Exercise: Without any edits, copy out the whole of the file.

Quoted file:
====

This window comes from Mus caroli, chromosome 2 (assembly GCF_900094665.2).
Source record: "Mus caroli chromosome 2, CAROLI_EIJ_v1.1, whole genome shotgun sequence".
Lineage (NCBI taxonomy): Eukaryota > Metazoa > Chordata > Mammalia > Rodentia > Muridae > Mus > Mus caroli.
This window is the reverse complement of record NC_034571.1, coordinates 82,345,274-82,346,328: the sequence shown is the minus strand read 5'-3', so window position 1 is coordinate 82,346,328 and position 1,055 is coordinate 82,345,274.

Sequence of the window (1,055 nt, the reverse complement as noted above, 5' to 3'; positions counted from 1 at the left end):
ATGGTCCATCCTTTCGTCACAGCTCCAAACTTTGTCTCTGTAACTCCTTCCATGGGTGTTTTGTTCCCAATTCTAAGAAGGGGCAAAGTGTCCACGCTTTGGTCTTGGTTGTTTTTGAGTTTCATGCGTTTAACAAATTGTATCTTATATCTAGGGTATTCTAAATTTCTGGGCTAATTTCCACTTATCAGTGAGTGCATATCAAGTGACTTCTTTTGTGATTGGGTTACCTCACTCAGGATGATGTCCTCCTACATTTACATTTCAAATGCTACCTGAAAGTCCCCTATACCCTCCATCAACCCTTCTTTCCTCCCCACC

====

This window comes from Mus caroli, chromosome 2 (assembly GCF_900094665.2).
Source record: "Mus caroli chromosome 2, CAROLI_EIJ_v1.1, whole genome shotgun sequence".
Lineage (NCBI taxonomy): Eukaryota > Metazoa > Chordata > Mammalia > Rodentia > Muridae > Mus > Mus caroli.
This window is the reverse complement of record NC_034571.1, coordinates 82,345,274-82,346,328: the sequence shown is the minus strand read 5'-3', so window position 1 is coordinate 82,346,328 and position 1,055 is coordinate 82,345,274.

Sequence of the window (1,055 nt, the reverse complement as noted above, 5' to 3'; positions counted from 1 at the left end):
ATGGTCCATCCTTTCGTCACAGCTCCAAACTTTGTCTCTGTAACTCCTTCCATGGGTGTTTTGTTCCCAATTCTAAGAAGGGGCAAAGTGTCCACGCTTTGGTCTTGGTTGTTTTTGAGTTTCATGCGTTTAACAAATTGTATCTTATATCTAGGGTATTCTAAATTTCTGGGCTAATTTCCACTTATCAGTGAGTGCATATCAAGTGACTTCTTTTGTGATTGGGTTACCTCACTCAGGATGATGTCCTCCTACATTTACATTTCAAATGCTACCTGAAAGTCCCCTATACCCTCCATCAACCCTTCTTTCCTCCCCACC